Integrated Locksets – Hardwired vs Wireless

There are lots of things to consider when it comes to electronic access control.

When looking at integrated locksets, one of the first questions people tend to ask is:
“Should I go for wireless locks or hardwired locks?”

The answer, as usual, is:
“It depends.”

There are several factors that might influence what is best for your needs, facility and budget.

Salto XS4 Mini locks in black and white

First, let’s define what we’re discussing.

Integrated locksets are locks with card readers built in.  So, instead of having a lock on the door and a card reader on the wall, you have an all-in-one access control solution on your door.  For examples of integrated locksets, check out our features on Salto locks, Aperio locks, and IN120 wi-fi locks.

These locksets need power to operate, as well as a way to communicate with access control software to allow or deny access. 

As the name suggests, hardwired locks achieve this by having wires run from the lockset, through the door and frame, back to an access control board and power supply.  On the other hand, wireless locks are battery powered and communicate with a receiver using wi-fi, radio frequency or other methods.   The receiver, which is typically concealed within the ceiling, then communicates back with the access control system.

Now, back to the question at hand – wires or no wires?

Initial Costs

When it comes to the locks themselves, wireless locks tend to be more expensive than equivalent hardwired locks (roughly 10-20%).  This is because of the extra components required for wireless communication.

However, the overall installation costs for hardwired systems quickly add up.  The wiring, door and frame machining costs and power transfer hardware required for these systems add considerable material cost.  They also required extra coordination between various trades – particularly electricians – which can add cost and complexity to the installation.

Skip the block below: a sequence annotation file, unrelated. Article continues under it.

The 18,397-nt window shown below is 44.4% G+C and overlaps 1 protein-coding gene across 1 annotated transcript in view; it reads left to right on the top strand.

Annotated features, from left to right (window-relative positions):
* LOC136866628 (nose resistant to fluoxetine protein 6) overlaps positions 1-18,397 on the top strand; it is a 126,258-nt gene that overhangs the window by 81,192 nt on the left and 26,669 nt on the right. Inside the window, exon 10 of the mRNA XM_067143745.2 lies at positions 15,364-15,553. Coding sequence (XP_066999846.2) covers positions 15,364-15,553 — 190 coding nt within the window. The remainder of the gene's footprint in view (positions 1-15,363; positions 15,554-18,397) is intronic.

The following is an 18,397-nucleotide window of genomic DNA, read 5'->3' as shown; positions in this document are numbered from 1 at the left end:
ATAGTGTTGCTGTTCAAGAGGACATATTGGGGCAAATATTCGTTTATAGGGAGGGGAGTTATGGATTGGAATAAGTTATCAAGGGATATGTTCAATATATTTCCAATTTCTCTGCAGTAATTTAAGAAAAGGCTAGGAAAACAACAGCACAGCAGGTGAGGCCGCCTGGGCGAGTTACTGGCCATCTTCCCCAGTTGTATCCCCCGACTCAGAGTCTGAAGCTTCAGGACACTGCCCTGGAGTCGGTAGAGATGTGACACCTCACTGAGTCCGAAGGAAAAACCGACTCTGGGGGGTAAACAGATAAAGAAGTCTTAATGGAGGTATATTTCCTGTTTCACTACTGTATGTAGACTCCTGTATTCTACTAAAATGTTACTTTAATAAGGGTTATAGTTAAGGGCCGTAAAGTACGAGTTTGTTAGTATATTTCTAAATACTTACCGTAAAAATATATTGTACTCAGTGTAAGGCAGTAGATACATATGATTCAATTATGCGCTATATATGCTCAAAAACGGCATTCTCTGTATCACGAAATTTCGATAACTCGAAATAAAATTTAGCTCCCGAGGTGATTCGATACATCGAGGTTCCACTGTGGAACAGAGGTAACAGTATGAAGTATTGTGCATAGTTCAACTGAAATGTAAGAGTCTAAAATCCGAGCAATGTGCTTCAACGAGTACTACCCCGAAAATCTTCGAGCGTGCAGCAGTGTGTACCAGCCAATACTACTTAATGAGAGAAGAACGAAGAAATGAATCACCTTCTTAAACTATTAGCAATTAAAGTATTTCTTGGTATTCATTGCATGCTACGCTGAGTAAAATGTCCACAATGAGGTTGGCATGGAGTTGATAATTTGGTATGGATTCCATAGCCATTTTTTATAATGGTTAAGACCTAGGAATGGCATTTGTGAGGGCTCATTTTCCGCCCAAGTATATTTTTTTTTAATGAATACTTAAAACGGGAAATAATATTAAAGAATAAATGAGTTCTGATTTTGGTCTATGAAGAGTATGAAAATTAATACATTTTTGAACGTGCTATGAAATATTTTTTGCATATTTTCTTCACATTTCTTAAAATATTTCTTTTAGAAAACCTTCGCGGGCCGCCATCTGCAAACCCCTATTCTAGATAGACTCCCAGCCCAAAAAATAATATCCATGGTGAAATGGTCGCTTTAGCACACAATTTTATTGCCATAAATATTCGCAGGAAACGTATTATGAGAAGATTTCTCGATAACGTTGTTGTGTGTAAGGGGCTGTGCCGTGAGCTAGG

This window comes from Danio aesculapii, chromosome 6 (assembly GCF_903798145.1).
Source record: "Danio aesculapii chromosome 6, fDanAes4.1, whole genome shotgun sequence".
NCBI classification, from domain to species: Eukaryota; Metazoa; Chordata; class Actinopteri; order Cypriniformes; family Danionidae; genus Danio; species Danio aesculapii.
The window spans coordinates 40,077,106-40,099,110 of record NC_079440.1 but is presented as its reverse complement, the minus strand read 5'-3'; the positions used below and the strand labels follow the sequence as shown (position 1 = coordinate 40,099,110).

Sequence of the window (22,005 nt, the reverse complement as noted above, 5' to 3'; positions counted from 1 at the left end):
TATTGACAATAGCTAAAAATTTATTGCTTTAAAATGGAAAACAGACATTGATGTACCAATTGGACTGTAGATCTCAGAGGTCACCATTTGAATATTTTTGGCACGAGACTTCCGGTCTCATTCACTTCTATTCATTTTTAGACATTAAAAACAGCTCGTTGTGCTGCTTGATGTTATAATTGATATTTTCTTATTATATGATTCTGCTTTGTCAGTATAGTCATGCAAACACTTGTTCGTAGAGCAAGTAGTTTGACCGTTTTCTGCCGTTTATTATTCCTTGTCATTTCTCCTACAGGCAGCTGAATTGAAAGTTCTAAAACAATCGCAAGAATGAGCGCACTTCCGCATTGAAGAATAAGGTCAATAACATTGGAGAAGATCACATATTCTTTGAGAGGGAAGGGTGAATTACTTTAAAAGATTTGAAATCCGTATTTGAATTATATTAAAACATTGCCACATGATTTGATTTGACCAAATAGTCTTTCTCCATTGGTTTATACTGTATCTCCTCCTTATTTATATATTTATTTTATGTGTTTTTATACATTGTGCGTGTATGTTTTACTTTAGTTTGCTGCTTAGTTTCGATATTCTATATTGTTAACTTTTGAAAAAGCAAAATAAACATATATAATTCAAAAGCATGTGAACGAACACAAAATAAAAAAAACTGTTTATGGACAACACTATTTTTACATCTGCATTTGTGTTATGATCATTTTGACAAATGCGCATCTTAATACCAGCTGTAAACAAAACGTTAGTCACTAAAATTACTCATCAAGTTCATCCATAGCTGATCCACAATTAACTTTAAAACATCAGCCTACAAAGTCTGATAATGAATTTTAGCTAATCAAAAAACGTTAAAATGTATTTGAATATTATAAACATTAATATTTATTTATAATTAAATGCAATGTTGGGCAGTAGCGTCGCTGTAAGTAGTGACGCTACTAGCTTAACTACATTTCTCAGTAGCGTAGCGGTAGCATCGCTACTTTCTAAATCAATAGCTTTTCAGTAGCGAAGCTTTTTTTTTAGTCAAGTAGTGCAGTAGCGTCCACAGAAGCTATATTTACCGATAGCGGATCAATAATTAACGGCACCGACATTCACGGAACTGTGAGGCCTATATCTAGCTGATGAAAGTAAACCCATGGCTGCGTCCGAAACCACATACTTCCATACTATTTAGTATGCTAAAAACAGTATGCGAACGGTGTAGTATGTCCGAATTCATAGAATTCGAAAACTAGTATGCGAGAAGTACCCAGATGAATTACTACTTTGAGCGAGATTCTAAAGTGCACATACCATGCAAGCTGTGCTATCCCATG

In retrofit situations, installing a hardwired system may not be a viable option because of the considerable rework required to run wiring and rework doors and frames.  Wireless systems have a clear advantage in these situations.

IN120 Wi-Fi lock with black card reader
Integrated Locksets have built-in cardreaders
Unlocking a Salto lockset with a mobile phone
Mobile devices can be used as credentials with some systems

Power System

Hardwired locks are always connected to their power source.  In case of a power outage, they can be set up to run off a facility’s emergency generator or battery backup.  This connectivity also means the locks are constantly drawing power, which can impact the carbon footprint of the facility.

On the other hand, wireless locks run off batteries – typically standard AA or AAA.  This means they are not vulnerable to power outages.  The locks are engineered to ensure battery life is sufficiently long (tens of thousands of cycles) and to send alerts when batteries are running low.  With a little oversight and maintenance, managing battery replacement is relatively foolproof.  Costs for battery replacement should be considered as part of the long-term operating costs for wireless locks.  Recycling used batteries can help offset their environmental impact.


An extra consideration with wireless locks is signal strength and the potential for interference.  Steel, concrete and other building materials can create barriers for communication between the locks and receivers.  This means receiver locations need to be carefully planned and tested to ensure there is a strong, reliable communication signal.


While both styles of locks come in a variety of finishes and design options, wireless locks have a bit of a disadvantage when it comes to aesthetics.  There are two reasons:

First, it takes a fair amount of space to house the batteries in a wireless lock.  They typically require 3 to 6 AAA or AA cells, which can make them bulkier than hardwired locks. 

The next point is related to communications.  The metal components on a lock can create signal interference, so most wireless lock manufacturers surround their antennas with plastic to allow clear signal transmission.  This can take something away from the aesthetics of wireless units when compared to hardwired units.

Closing thoughts

The decision between hardwired locks and wireless locks depends on what you want to achieve, your building characteristics and your budget.  There are lots of products and possibilities – including using a mix of both hardwired and wireless to ensure you have access control at each necessary location.

Getting advice from an experienced professional can help you balance the options and find a solution that works for your facility.

Share this post

Don't Miss Out

Subscribe to our newsletter and we’ll send our latest news, articles and features right to your Inbox.